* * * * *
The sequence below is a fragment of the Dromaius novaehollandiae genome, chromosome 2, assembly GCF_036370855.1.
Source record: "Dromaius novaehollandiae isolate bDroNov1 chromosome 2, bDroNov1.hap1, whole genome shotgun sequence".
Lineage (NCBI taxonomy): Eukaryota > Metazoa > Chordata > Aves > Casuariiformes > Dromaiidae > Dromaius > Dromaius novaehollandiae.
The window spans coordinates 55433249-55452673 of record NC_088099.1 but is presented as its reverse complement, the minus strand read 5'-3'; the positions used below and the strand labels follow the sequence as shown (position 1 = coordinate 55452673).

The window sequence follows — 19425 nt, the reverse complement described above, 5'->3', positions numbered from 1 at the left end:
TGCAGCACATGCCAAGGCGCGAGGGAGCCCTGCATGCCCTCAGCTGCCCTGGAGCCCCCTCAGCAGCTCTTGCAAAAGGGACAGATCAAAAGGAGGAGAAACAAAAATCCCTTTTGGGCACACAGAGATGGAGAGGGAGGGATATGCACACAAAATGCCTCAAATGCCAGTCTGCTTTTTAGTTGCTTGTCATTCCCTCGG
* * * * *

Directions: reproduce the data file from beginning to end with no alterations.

The sequence below is a fragment of the Dromaius novaehollandiae genome, chromosome 2, assembly GCF_036370855.1.
Source record: "Dromaius novaehollandiae isolate bDroNov1 chromosome 2, bDroNov1.hap1, whole genome shotgun sequence".
Lineage (NCBI taxonomy): Eukaryota > Metazoa > Chordata > Aves > Casuariiformes > Dromaiidae > Dromaius > Dromaius novaehollandiae.
The window spans coordinates 55433249-55452673 of record NC_088099.1 but is presented as its reverse complement, the minus strand read 5'-3'; the positions used below and the strand labels follow the sequence as shown (position 1 = coordinate 55452673).

The window sequence follows — 19425 nt, the reverse complement described above, 5'->3', positions numbered from 1 at the left end:
TGCAGCACATGCCAAGGCGCGAGGGAGCCCTGCATGCCCTCAGCTGCCCTGGAGCCCCCTCAGCAGCTCTTGCAAAAGGGACAGATCAAAAGGAGGAGAAACAAAAATCCCTTTTGGGCACACAGAGATGGAGAGGGAGGGATATGCACACAAAATGCCTCAAATGCCAGTCTGCTTTTTAGTTGCTTGTCATTCCCTCGG